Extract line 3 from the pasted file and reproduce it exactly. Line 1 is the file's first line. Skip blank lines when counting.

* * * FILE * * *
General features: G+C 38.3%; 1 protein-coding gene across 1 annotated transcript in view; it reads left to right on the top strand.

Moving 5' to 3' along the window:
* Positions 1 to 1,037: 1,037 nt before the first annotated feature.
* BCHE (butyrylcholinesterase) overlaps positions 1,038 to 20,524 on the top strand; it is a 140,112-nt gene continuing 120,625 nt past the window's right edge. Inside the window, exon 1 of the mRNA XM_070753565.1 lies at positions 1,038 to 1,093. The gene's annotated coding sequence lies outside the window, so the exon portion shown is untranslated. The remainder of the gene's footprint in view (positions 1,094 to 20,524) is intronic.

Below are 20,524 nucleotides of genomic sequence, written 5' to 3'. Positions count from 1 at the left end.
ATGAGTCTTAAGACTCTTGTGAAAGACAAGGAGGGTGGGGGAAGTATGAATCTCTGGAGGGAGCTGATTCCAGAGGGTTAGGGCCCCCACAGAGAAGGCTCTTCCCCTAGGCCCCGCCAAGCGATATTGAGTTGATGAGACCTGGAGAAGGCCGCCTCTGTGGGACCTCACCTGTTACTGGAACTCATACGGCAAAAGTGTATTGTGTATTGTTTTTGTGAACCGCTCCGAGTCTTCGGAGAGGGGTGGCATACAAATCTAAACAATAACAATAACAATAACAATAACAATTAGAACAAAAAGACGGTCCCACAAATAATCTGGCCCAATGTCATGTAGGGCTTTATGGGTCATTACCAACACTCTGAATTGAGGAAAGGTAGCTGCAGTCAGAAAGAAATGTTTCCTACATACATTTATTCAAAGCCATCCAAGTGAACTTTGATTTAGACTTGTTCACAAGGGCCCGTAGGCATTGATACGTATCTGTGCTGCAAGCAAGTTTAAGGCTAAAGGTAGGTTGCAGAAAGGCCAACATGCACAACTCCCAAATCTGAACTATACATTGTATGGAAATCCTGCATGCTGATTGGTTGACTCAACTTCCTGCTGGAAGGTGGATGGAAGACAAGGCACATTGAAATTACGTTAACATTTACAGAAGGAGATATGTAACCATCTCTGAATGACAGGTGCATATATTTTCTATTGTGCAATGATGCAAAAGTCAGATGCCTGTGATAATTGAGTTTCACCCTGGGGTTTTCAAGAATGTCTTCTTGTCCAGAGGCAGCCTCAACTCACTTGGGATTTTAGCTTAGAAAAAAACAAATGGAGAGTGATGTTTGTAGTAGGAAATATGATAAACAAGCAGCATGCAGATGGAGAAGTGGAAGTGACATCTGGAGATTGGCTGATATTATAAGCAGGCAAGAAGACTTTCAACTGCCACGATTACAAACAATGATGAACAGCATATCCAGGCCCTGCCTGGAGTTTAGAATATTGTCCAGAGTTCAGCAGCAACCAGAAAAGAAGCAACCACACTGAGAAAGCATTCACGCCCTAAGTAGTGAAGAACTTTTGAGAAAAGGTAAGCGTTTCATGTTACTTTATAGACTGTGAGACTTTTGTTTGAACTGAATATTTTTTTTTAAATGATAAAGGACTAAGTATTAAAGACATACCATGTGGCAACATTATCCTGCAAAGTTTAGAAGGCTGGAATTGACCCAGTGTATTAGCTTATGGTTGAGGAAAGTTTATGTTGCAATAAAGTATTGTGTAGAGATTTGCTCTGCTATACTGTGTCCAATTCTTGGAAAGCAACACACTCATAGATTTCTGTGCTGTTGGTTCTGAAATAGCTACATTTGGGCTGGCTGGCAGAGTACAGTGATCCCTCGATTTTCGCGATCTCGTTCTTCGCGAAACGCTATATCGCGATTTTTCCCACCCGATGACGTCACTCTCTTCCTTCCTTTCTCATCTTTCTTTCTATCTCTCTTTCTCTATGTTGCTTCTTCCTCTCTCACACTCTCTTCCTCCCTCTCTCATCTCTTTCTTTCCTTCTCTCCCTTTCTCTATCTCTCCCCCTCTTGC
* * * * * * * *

* Positions 1 to 1,037: 1,037 nt before the first annotated feature.